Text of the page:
Why can't the administration and athletics just respect tradition?
There is absolutely no excuse for their behavior in response to the tradition of throwing fish on the ice at the beginning of the Harvard game. Coach Mike Schafer said at some point in the last year that he believes that students should be allowed to throw fish at the beginning of the game, so what's the problem? What is the justification of the administration and athletics? The fact that they lie about the team getting a five-minute major penalty in the event that it occurs is a complete lie and embarrassment. Throwing fish onto the ice is a tradition and nobody has any right to intervene with long-standing customs that do not infringe upon anybody's safety or the flow of the game itself. Of the forty to fifty people who threw fish at the beginning of Saturday's game, only a handful were actually thrown out. And who knows if the randomly selected people had even thrown fish. It is going to happen regardless of what lies and threats the administration and athletics makes so they might as well embrace the tradition by assuring that no fish gets thrown after the teams come out at the beginning of the game. Of course, no fish has been thrown after that point since it cost Cornell the game late in the Brian McCutcheon era. The behavior of the administration and athletics in relation to this over the last week and at the game was an embarrassment and it is time that they stop treating Lynah like a police state.
How did Sasha Pokulok perform in his return from injury?
Pokulok was a game-time decision on Friday night and ended up playing. He then played again on Saturday night. There is no question that he was not 100%, however. He did not get a ton of ice time and he often looked bit sluggish. He did show flashes of the dominant player he was prior to the injury so one has to think he is on the right track. It will obviously help to have the weekend off following next weekend's regular season finale so hopefully he will be back in prime shape for the playoffs.
How is Raymond Sawada progressing?
Just a couple of weeks ago, I challenged Sawada to elevate his game. Whether he read it or not, he has answered the call and played the best hockey of his career. He would very likely have been my fourth star the last three weekends, definitely finding his game during that time. He has been regularly generating offense while finding his dominating physical game. It would be nice to see the coaching staff give him more of an active role on the first powerplay unit, however. His job is to generate traffic in front of the net and to theoretically provide a slot pass option, but nobody ever tries to make that pass. Sawada has underrated offensive skills and should be given more of an opportunity to utilize them on the powerplay rather than just acting as a screen.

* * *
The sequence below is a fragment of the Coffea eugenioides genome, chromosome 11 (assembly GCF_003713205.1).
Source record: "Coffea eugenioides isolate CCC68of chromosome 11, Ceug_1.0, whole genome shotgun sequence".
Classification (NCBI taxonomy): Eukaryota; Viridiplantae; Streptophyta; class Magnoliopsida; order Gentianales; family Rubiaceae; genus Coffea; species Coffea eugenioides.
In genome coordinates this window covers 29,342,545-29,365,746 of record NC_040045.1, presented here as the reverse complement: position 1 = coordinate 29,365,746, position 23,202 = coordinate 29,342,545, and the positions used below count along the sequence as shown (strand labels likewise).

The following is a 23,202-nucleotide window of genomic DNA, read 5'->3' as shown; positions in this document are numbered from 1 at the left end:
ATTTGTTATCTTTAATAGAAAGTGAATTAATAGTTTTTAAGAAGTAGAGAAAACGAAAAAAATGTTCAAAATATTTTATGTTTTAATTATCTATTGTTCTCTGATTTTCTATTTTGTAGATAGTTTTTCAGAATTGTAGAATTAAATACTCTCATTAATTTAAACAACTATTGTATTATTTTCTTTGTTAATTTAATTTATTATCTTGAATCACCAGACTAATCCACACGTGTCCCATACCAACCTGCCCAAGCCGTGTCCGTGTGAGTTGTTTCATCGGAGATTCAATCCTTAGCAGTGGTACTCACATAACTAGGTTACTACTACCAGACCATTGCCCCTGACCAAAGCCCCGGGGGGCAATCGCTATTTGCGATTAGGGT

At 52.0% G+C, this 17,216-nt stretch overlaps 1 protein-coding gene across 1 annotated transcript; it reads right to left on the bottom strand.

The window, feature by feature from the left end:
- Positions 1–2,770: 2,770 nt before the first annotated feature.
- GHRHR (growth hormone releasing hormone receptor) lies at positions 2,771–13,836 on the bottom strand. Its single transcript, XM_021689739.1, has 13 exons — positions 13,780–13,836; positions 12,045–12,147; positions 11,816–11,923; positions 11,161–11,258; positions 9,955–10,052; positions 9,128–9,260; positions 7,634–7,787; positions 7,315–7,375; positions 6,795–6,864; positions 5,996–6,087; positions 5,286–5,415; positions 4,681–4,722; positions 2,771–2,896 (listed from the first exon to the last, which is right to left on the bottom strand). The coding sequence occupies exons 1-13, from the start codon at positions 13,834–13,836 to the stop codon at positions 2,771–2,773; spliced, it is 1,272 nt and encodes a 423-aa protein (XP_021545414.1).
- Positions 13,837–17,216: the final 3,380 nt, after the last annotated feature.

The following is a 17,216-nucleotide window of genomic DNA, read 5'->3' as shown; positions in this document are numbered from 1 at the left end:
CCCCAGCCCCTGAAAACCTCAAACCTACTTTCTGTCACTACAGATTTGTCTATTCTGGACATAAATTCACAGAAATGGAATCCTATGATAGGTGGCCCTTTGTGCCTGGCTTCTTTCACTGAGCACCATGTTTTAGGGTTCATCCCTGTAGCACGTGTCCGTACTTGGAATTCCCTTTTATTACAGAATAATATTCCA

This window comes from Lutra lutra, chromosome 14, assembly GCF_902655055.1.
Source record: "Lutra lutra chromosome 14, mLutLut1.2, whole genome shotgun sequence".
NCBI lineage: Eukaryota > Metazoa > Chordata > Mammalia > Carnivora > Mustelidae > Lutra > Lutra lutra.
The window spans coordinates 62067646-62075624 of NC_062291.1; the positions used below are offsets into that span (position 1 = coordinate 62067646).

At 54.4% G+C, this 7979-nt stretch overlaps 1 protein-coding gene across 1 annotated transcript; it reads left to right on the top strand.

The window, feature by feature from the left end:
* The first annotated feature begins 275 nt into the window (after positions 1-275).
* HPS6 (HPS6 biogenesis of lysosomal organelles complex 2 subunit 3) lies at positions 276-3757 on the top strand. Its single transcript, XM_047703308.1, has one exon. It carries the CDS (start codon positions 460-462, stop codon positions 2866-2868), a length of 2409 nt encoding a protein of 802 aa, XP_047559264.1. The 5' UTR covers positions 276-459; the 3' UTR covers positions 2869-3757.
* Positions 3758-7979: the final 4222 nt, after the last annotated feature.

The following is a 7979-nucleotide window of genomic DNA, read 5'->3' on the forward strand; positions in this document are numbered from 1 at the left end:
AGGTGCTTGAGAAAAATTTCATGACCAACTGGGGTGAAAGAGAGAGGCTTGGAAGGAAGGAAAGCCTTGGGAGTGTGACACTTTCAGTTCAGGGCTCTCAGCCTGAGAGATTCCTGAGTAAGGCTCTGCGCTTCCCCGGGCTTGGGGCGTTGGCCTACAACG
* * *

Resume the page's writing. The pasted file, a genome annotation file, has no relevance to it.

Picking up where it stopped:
Has the time come to completely re-evaluate the student ticket procedure?
If it has not been obvious before, hopefully it is becoming so. Never before have so many Harvard tickets become available and it seemed to be the case that most of the tickets that became available did so because students were trying to make a profit. If it was not apparent prior to the game on Saturday, it was sadly evident at the game. In the student sections, there were a ton of students who were seemingly at their first game of the season, having very little idea what was going on, not knowing cheers nor anything about hockey in general. I recognized very few people standing around me in Section B. It has become cool to go to Cornell hockey games and the Harvard game is the pinnacle of this. Maybe with fewer real home games next year, the bandwagon students will be weeded out, but in general it is time that athletics looks into alternative strategies for distributing student tickets. Going back to the general admission format that existed several years ago would be one idea as it would force students to get to games early while "facetimers" would be less inclined to make the greater sacrifice to go. Regardless, there needs to be more difficulty in attaining tickets and a better mechanism in place to get students to games not just on time but early.
What is keeping Dartmouth back?
Dartmouth should have been one of the top teams in college hockey the last two seasons but has not been. Bench boss and alum Bob Gaudet is a big reason that the team has not been able to cross the threshold into the nation's elite. He has become one of the top recruiters out there, putting together an outstanding mix of size and skill. Getting the right personnel is only part of the equation, however. It is painful to watch Dartmouth play. They ooze potential but struggle with consistency. It also does not help that they have always had sub-par goaltending. A bigger problem is that Gaudet acts like a complete idiot during games. He can never keep his emotions in check and just about always blames the refs when his team is struggling. His players feed off of his negative energy and resort to bush-league tactics and chippy play. You cringe when Dartmouth comes to town because you just know they will be dishing out cheap shots the entire night, especially if they start losing and the penalties start going against them. Somebody should probably explain to Gaudet that the ref is unlikely to sympathize when he is constantly bitching at them about every little thing. He also has a lot of nerve to ever complain when his players constantly take stupid penalties and start scrums after the whistle. Dartmouth is a very good team and if they had better goaltending, they could beat anybody in college hockey. If only they were well-coached.
This year's Rensselaer team is a much different product from the one that did not even seem to try last year. They have been in almost every game and have beaten some quality opponents, including Boston University early in the season. They have also beaten Clarkson, Harvard, and Princeton, the last three teams who have beaten Cornell. No team in the ECACHL can be taken lightly any more and that includes the Engineers, especially on home ice where they are 10-5-1. This should be a tough game much like the one at Lynah, where the Big Red clearly underestimated them and only managed a tie.
Cornell 3 - Rensselaer 1
Union is slowly turning the corner as a program. They are having one of their best seasons since moving to Division I with a 16-12-6 record. Among those wins was a very impressive victory at Lynah in November. That being said, the Dutchmen have been somewhat inconsistent this season, coming up with some big wins while getting beaten badly in a decent amount of games. Their biggest strength is their goaltending from Kris Mayotte. Mayotte has really come on this year, but has always seemed to have Cornell's number. It will be tough for the Big Red to beat him, so they are going to need to be just about perfect defensively.
Cornell 2 - Union 0